Accuracy in Media

A lot of strange press phraseology has departed now that Donald Trump isn’t president. 

Case in point is the warmed-over rehash of Russian collusion allegations made by the New York Times recently as the Biden administration imposed sanctions on more Ukrainian millionaires last week. 

A few phrases that previously loomed large in the New York Times have disappeared with new revelations by Biden’s Treasury team on Russia and Trump doing something together, about which the NYT isn’t very clear.   

Gone from the NYT’s reporting are the phrases “without evidence,” “baseless,” and “bizarre conspiracy” — at least at it applies to any stories about Biden. 

Last week in an article headlined,Biden Administration Says Russian Intelligence Obtained Trump Campaign Data,” the Times reported that the “Biden administration revealed on Thursday that a business associate of Trump campaign officials in 2016 provided campaign polling data to Russian intelligence services, the strongest evidence to date that Russian spies had penetrated the inner workings of the Trump campaign.” 

Yet just four paragraphs later, the New York Times writes, “The Biden administration provided no supporting evidence to bolster the assessment that the Russian intelligence services obtained the polling data and campaign information.” 

A cursory search on the internet would show you that previously, some of these phrases like “baseless” were stand-ins by the New York Times for claims made by Trump that, like the Biden claims here, had “no supporting evidence”—at least as determined by the Times, and at least as it related to Trump.  

The NYT used such phrases to try to discredit the Trump claim that the United States government spied on his campaign in 2016 (Without Evidence, Trump Claims Vindication From Release of Carter Page Documents); the claim that there was widespread voter fraud in the 2020 election even before the claims had been investigated (Trump’s False Election Fraud Claims Split Republicans) practically before the counting had been finished (TV Anchors and Pundits Criticize Trump’s Baseless Claims of Fraud); and even tweeted against an early vaccine approval claimed by Trump saying:  “President Trump defended his administration’s record on the coronavirus by claiming, without evidence [editor’s emphasis], that a vaccine would be available far sooner than experts say it will be.”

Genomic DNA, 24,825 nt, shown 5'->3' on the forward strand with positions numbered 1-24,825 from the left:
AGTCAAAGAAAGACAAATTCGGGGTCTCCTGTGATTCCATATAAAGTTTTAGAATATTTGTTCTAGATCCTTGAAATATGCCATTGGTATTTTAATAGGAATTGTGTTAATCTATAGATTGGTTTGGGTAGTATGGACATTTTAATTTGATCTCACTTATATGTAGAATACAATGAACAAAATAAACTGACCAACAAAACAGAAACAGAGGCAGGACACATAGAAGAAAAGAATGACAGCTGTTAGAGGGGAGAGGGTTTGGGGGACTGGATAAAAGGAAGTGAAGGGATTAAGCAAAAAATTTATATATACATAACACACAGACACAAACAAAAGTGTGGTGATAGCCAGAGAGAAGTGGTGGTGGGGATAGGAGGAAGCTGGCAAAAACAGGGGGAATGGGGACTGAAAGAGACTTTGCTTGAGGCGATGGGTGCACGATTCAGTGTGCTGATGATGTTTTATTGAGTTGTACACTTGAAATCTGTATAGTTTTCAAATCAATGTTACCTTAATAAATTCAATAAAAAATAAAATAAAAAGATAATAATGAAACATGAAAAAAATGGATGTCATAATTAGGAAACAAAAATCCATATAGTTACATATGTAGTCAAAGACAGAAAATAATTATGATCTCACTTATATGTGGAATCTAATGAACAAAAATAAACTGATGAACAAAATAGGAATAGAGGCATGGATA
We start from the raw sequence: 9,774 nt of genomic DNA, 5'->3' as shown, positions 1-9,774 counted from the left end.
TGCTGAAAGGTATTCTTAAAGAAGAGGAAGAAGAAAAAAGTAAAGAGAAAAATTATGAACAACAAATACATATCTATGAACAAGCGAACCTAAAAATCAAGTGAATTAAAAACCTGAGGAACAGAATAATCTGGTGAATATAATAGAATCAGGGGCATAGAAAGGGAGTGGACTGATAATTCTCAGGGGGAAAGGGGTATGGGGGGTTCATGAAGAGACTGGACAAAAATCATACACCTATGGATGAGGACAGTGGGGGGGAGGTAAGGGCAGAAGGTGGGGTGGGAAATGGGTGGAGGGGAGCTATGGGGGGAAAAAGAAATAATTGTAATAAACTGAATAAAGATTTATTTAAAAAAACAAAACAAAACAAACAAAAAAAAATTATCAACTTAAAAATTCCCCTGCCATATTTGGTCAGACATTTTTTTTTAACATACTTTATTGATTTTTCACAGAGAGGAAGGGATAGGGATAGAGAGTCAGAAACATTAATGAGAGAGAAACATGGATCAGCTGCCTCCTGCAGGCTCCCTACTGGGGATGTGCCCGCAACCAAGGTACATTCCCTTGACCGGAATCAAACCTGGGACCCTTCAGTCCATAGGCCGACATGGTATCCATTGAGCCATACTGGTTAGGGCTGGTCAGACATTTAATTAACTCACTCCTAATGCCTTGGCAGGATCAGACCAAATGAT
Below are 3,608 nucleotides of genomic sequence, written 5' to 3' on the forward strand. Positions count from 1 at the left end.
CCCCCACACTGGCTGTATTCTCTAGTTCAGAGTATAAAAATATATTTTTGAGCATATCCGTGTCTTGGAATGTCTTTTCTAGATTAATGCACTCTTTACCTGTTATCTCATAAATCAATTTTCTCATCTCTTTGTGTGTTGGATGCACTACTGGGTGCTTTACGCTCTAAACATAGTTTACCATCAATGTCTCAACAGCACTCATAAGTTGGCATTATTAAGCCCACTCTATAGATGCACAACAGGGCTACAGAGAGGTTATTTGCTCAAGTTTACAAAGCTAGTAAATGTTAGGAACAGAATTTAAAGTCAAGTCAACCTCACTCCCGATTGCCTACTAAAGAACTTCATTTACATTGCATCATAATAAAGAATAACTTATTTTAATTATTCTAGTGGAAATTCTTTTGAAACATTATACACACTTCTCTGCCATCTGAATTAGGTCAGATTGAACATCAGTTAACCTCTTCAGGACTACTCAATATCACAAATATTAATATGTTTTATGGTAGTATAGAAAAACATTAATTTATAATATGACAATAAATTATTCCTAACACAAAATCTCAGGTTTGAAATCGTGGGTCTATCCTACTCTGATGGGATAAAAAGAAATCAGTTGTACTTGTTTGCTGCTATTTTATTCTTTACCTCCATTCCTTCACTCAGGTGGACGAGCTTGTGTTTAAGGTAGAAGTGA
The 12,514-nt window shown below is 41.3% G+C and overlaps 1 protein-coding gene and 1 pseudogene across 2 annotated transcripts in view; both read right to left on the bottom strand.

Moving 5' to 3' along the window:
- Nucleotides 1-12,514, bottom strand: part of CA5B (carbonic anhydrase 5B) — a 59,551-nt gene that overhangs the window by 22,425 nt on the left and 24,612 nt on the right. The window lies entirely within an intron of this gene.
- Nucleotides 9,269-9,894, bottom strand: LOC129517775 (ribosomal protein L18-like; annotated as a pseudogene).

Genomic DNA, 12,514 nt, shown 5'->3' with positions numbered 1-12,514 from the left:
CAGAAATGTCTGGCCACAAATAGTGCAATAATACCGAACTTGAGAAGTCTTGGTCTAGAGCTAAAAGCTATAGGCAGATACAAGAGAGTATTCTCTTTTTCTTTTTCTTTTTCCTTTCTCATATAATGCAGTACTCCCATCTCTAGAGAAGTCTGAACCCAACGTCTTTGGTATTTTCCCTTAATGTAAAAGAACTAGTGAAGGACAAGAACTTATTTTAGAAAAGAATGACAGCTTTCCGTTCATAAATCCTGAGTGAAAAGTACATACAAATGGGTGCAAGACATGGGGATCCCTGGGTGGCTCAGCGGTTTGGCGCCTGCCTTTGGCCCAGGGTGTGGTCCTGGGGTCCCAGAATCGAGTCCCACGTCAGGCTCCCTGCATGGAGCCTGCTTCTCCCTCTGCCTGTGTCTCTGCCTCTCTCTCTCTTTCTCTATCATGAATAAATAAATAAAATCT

The Times went on to explain that a COVID vaccine may not be available until the summer of 2021, according to experts. 

The NYT used the story regarding the imposition of new sanctions by the Biden administration on Konstantin Kilimnik, Ukrainian political consultant now in residence in Moscow, as a way to re-hash the now-discredited Russian collusion investigation, another story in which the Times failed to use “without evidence;” “baseless” and “bizarre conspiracy” theory. 

The New York Times doesn’t say why the Biden administration chose to impose new sanctions. 




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